The short answer is yes. The fact that Massachusetts has legalized the personal use of marijuana does not change that, like with alcohol, you can still be charged for driving under the influence of marijuana. Operating Under the Influence of Drugs carries the same penalty and has the same general elements as Operating Under the Influence of Alcohol. General Laws c. 90, § 24(1)(a)(1), prohibits an individual from operating a motor vehicle on a public way “while under the influence of intoxicating liquor, or of marijuana, narcotic drugs, depressants or stimulant substances.”
OUI-Drugs is being charged more often in the courts of the Commonwealth for a variety of reasons. First, as more OUI-Drugs cases get tried, there are more appellate decisions on the various issues that come up during motions to suppress and trial. This gives the police more law in their favor to charge people with OUI-Drugs and other offenses that arise from stops for OUI-Drugs. Just recently, the Supreme Judicial Court decided that a motion judge was “warranted in finding that police had probable cause to believe that the defendant had operated a motor vehicle while impaired” when the officer that pulled over the defendant “detected the odor of burnt and unburnt marijuana emanating from the vehicle…the odor of burnt marijuana coming from the defendant’s person…the defendant had red and glassy eyes, he was struggling to keep his eyes open and his head upright, ‘his coordination was slow,’ he had difficulty ‘focusing,’ and he also had difficulty in following the officer’s ‘simple directions’…[and] [t]he defendant told the officer that he had smoked marijuana earlier that day.” See Commonwealth v. Davis, SJC-12484 (Jan. 14, 2019).
Further, more and more police officers are being trained as drug recognition experts, or DRE’s. These officers are trained to perform a specific protocol with individuals suspected of being under the influence of drugs and then to opine that the person is under the influence of a specific class of drugs. As more police officers get trained as DRE’s, there is a wider availability of DRE’s to conduct these exams with suspects. Unlike with alcohol, there is no test or machine in use that can tell if someone is under the influence of a drug. This is one of the primary reasons why OUI-Drugs cases are hard for the government to prove at trial. Before DRE’s, OUI-Drugs cases often got dismissed at trial or reduced to negligent operation because the government could not prove beyond a reasonable doubt that someone was under the influence of a type of drug. Now, the District Attorney’s Offices are seeking to have DRE’s who were called to the scene testify at trial that the defendant was under the influence of a class of drugs.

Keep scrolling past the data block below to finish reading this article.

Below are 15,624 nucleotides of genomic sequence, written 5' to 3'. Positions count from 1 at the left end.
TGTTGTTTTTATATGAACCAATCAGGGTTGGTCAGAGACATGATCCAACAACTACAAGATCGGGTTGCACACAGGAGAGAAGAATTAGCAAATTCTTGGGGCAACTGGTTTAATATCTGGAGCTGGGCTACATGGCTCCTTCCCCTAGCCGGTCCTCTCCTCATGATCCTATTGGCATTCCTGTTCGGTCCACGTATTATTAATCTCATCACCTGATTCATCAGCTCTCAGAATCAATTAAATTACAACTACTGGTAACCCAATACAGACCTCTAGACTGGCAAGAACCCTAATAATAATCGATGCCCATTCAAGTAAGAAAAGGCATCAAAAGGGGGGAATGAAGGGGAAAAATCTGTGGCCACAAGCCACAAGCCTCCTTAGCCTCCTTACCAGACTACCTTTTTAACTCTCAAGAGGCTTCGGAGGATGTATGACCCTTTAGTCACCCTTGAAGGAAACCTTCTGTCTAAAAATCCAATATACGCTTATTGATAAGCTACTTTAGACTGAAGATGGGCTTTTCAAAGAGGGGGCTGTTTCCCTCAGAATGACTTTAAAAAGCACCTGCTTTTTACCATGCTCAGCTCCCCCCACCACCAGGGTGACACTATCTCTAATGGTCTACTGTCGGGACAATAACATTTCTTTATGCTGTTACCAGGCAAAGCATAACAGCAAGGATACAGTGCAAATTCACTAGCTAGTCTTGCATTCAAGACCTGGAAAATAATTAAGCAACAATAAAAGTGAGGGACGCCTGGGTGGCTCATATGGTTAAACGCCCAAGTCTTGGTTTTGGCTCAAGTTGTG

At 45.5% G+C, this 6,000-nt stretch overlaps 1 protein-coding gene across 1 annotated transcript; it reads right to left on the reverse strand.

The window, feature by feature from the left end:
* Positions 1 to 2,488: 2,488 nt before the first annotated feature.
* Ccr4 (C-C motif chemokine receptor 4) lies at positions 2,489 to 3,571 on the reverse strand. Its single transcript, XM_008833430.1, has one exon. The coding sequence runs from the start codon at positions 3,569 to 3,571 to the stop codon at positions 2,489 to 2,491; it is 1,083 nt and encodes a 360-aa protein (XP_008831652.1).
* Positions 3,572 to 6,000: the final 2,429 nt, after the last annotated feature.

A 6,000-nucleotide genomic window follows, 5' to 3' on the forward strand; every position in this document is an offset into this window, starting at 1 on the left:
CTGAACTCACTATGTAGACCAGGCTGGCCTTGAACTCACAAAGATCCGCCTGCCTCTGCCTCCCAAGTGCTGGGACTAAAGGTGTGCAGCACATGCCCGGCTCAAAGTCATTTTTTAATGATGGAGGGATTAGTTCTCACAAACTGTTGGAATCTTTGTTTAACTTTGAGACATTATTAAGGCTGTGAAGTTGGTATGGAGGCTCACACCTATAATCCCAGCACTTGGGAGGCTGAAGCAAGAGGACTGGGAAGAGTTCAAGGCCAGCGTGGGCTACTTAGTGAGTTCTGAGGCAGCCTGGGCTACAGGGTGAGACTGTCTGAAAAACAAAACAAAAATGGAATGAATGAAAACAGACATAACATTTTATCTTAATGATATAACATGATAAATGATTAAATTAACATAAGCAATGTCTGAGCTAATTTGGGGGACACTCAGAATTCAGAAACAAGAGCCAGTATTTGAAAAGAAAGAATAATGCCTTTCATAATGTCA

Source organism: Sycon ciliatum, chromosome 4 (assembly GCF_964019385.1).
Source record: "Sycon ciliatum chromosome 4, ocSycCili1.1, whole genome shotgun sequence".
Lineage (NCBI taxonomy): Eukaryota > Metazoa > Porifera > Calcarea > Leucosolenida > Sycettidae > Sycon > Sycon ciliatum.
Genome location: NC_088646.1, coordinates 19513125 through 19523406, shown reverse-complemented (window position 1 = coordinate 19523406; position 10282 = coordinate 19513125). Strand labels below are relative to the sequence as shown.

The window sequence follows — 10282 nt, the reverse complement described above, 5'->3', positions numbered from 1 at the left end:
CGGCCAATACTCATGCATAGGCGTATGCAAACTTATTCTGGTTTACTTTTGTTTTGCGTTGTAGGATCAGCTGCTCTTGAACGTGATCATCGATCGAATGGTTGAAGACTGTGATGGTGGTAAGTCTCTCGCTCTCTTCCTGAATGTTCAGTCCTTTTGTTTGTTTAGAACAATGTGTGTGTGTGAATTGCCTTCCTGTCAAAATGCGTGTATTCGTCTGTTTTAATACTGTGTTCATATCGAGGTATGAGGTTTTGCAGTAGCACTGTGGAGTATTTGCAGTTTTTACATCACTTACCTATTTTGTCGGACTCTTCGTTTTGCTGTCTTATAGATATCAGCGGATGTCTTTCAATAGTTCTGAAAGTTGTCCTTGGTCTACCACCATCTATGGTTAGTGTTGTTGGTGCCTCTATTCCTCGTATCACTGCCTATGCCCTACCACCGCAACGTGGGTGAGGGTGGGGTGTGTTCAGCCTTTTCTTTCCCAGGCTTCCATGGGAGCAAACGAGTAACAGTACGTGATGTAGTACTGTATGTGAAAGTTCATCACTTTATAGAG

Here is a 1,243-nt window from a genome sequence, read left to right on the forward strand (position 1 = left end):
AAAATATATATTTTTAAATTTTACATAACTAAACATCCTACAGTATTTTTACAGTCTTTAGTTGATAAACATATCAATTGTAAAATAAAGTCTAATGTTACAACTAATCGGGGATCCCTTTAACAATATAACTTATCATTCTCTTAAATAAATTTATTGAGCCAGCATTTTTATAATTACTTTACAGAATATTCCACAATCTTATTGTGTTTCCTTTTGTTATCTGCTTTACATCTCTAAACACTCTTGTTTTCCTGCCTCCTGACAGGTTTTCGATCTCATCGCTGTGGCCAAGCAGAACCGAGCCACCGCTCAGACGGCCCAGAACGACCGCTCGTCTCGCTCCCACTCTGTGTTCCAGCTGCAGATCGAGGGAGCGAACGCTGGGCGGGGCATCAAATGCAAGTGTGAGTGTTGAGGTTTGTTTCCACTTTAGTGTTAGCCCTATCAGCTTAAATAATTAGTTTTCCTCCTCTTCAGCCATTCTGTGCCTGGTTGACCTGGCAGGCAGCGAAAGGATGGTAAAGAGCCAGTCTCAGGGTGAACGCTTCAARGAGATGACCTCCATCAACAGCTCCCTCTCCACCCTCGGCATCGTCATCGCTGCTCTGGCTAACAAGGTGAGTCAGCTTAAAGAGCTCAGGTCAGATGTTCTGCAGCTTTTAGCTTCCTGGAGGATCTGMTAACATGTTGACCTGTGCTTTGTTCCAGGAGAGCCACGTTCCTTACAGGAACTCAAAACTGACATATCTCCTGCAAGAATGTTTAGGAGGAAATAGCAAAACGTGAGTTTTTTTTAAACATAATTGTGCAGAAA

The outcome of the Davis case is instructive. After being arrested for OUI-Drugs, the defendant in that case was charged with a host of offenses related to drugs and a gun found in the trunk and glove box. The Supreme Judicial Court agreed with the motion judge’s denial of the motion to suppress based on its finding that there was probable cause for OUI-Drugs. Because of this, the other charges were properly brought. At trial, however, the defendant was found not guilty of the OUI-Drugs charge. Remember, OUI requires impairment of the ability to drive, as opposed to proof that the driver is “drunk” or “high.” See Commonwealth v. Sudderth, 37 Mass. App. Ct. 317, 321 (1994). Probable cause is a far lower standard than beyond a reasonable doubt. It is important to work with a lawyer who has experience dealing with OUI-Drugs cases and with challenging the admissibility and opinions of a DRE. OUI-Drugs cases are often very triable – make sure that your lawyer is well versed in the issues that accompany these types of cases to give yourself the best chance of a not guilty.